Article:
Rounding out my GDC 2024 list of upcoming VR games is this adorable endless runner from New Zealand dev team Beyond, designed for the Apple Vision Pro. You play as Hank — an rebellious alien escaping from an evil tentacled overlord's planet through a portal — who must leap over obstacles to get as far away as possible. 

Runaways definitely has the vibe of a mobile game in mixed-reality form, with the pinch motion to jump replacing the tap of a display. But just like Game Room, Runaways is the kind of cute, casual escapism that Vision Pro users will want when it launches in April. 

The escape track randomly changes with each run. In addition to jumping over track gaps and traps, there's a trap-disabling button to safely pass through them—except some traps are disabled by default, so you may accidentally kill yourself by activating one if you're not careful. If you get far enough, you'll also have to dodge tentacles.

I love that the game will come with comic books that you unlock by getting far enough away with different characters. Their aesthetic evokes classic comic books, and the story will encourage you to keep improving your high score to unlock new chapters. 

Details: Launches on Apple Vision Pro in April.


Michael Hicks stands in front of the GDC sign at GDC 2024

(Image credit: Michael Hicks / Android Central)

If you look at the full list of upcoming announced Quest games, I've only scratched the surface. Many VR devs didn't make it to GDC, and I couldn't make appointments with everyone. But there's plenty to be excited about as a VR or MR fan in 2024. 

It was my first experience with the Apple Vision Pro, and I enjoyed my brief window with it! But it's also clear that most developers are treating it as a novelty due to the smaller install base. Apple doesn't seem to have the same rigid restrictions and hoops Meta has to get on the Quest Store, but it also doesn't offer the same gaming support.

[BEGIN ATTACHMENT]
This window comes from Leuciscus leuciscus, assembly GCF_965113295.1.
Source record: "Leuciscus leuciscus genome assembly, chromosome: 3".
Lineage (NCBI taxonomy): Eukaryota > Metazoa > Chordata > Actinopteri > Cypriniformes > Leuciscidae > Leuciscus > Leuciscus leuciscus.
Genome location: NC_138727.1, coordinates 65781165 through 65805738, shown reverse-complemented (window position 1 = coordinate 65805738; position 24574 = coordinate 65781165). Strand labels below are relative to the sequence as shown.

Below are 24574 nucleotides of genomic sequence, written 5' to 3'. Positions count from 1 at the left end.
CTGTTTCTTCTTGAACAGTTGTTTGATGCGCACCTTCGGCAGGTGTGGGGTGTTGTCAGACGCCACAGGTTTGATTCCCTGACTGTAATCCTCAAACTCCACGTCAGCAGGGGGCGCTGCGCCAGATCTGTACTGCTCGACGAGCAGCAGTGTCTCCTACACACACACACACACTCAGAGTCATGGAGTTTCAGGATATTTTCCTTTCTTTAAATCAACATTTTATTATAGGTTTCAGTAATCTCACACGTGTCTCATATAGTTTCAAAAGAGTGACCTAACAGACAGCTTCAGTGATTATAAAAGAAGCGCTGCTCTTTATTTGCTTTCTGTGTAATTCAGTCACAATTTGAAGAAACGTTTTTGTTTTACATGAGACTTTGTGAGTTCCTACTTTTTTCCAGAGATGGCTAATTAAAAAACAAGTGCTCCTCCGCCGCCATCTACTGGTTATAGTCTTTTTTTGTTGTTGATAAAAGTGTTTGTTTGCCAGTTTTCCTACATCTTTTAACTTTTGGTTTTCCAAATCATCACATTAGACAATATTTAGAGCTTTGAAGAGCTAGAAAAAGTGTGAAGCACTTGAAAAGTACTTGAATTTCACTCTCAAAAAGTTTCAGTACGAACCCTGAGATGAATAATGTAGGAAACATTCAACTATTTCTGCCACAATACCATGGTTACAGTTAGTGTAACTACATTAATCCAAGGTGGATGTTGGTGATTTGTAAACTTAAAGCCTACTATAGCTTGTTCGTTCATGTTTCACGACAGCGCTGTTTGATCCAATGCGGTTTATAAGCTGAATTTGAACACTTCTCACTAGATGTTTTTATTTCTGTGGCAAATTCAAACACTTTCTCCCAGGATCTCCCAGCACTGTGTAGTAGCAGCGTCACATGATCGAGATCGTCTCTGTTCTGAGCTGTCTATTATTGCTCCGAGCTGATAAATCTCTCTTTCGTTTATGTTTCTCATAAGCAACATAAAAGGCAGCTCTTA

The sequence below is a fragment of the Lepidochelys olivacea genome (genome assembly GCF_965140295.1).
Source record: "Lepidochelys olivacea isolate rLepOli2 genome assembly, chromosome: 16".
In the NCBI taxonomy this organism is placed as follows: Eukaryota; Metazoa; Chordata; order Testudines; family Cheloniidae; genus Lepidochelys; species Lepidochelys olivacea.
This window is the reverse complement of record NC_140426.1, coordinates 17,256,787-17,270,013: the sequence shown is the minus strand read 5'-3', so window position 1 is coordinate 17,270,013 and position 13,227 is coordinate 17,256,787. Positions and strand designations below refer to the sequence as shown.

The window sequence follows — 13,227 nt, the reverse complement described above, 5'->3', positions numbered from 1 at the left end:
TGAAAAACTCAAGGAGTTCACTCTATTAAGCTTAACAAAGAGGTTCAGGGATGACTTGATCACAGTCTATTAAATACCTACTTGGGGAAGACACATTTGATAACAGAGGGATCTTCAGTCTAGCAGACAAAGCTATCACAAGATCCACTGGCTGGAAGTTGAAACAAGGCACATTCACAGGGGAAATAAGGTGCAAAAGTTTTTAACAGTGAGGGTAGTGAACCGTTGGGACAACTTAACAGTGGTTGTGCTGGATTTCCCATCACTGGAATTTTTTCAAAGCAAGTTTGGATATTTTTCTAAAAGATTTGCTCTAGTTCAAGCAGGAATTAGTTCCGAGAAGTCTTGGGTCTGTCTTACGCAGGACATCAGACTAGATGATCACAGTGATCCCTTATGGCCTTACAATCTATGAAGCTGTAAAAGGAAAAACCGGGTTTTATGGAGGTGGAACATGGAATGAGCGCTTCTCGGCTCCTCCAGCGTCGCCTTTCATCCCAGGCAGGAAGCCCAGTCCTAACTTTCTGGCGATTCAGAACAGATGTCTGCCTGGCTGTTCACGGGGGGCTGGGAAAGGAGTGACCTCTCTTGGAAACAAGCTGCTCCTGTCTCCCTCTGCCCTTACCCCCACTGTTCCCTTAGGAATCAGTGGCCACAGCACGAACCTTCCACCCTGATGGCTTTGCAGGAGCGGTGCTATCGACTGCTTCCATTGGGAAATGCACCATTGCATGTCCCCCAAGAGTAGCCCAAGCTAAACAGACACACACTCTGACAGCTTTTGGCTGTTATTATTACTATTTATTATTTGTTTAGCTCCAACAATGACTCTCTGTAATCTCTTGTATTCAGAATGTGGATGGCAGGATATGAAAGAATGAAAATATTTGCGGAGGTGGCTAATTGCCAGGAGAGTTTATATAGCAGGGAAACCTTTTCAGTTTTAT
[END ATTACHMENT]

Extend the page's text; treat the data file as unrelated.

On the flip side, even though the Quest 2 remains more popular than the Quest 3, developers seemed more willing to experiment with mixed-reality functions that only really work on the newer headset. Resolution Games, for instance, told me that half of Demeo players use MR mode over VR mode, while slightly less do so for Racket Club. It's clear that VR gamers want to see their surroundings, at least sometimes.

Also, since the cheap Quest 3 Lite allegedly will have full-color passthrough when it launches later this year, that makes it more likely that more gamers will use mixed-reality tech moving forward. I'm hoping that means we'll see more games like Laser Dance in the near future!

Michael L Hicks
Senior Editor, VR/AR and fitness

Michael is Android Central's resident expert on fitness tech and wearables, with an enthusiast's love of VR tech on the side. After years freelancing for Techradar, Wareable, Windows Central, Digital Trends, and other sites on a variety of tech topics, AC has given him the chance to really dive into the topics he's passionate about. He's also a semi-reformed Apple-to-Android user who loves D&D, Star Wars, and Lord of the Rings.


For wearables, Michael has tested dozens of smartwatches from Garmin, Fitbit, Samsung, Apple, COROS, Polar, Amazfit, and other brands, and will always focus on recommending the best product over the best brand. He's also completed marathons like NYC, SF, Marine Corps, Big Sur, and California International — though he's still trying to break that 4-hour barrier.